If Amelia Island’s sea turtle nesting trend continues throughout the season, 2016 may be a record breaker for this northeast Florida barrier island.
As of June 8, 2016, the Amelia Island Sea Turtle Watch, a volunteer group monitoring the beach daily, reported having marked 77 nests, way ahead by comparison to 41 for the same period last year. This seems to bode well for the ancient mariners, arriving ashore in the dark of night, digging nests along the beachfront and depositing eggs (season runs May 1 to October 31). UPDATE: As of June 29, 2016, the total sea turtle nest count has more than doubled to 176! (A dozen nests were marked on June 11th alone — this might be a one-day record here!)
More good news for the sea turtles this year is the new Amelia Island beach ordinance that began enforcement on the first day of June 2016. The ordinance requires that all beach gear — basically everything carried onto the beach — to be carried off by beachgoers by 8 pm each evening.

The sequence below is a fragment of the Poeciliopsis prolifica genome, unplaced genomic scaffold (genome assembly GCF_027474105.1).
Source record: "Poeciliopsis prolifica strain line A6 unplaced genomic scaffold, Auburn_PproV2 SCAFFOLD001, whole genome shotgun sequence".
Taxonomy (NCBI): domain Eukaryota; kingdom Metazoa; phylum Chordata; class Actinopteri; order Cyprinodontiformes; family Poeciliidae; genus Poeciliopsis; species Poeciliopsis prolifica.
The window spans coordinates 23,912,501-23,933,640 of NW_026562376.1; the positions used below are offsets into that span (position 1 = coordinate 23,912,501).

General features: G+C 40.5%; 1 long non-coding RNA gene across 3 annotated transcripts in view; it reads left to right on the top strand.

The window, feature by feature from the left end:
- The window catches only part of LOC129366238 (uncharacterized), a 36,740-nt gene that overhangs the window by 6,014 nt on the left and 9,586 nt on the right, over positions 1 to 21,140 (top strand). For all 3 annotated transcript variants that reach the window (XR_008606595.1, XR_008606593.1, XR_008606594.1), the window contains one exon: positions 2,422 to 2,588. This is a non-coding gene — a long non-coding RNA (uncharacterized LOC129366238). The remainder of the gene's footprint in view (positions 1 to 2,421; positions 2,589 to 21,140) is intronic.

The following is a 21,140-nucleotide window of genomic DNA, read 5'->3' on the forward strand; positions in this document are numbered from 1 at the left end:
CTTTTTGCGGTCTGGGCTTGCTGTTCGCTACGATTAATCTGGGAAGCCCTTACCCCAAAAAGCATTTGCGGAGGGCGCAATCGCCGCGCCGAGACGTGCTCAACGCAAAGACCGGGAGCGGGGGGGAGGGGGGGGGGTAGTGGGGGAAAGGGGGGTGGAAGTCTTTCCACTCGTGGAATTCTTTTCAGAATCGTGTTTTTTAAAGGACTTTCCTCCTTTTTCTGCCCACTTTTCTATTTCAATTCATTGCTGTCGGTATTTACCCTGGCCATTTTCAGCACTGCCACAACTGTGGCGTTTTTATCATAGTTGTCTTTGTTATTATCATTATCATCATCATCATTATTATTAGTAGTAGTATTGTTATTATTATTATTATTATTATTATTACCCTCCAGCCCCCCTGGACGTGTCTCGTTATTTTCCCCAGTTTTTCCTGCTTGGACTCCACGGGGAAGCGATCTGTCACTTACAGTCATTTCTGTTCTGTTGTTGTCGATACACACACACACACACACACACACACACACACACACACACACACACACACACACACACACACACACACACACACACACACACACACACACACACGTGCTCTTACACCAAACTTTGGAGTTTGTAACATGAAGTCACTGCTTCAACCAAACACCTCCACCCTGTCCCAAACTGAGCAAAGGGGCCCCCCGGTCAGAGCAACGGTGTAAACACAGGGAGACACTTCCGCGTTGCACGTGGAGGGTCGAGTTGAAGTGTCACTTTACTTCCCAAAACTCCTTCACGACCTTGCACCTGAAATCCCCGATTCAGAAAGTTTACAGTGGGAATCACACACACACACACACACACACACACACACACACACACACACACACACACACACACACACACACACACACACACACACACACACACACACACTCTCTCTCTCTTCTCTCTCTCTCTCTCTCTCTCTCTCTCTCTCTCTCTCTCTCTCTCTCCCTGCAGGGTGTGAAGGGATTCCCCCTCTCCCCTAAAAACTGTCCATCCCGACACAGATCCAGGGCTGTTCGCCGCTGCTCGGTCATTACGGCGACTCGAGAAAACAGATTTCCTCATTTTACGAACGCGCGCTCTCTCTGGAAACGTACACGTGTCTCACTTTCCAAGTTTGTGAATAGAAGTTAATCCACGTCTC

Beach chairs, shelters, tents, towels, etc., remaining on the beach after 8 pm will be removed and discarded. Anything left along the seashore overnight can become a potential obstacle to nesting sea turtles, sometimes causing false crawls (i.e. U-turns) or entanglements.
Watch Turtle Nest Excavations
Want to learn more about sea turtles? A great educational activity available on Amelia Island is attending nest digs that begin to occur about two months after the first nests are marked (typically starting around mid-July and ending in early October, depending when last nest was marked).
The Amelia Island Sea Turtle Watch website is the source online to monitor the nest excavation schedule. Check it out daily starting in July to find out when and where a nest will be excavated. There’s not much lead time, typically announced a couple of days in advance of the excavation. Most of the nest digs popularly attended happen in the early evening around 7 pm. However, in recent years, early morning excavations have been scheduled, as well.
Kids and adults alike enjoy these digs and the narrative provided by the Turtle Watch volunteer who conducts the excavation. It’s an excellent seaside opportunity to learn more about coastal nature.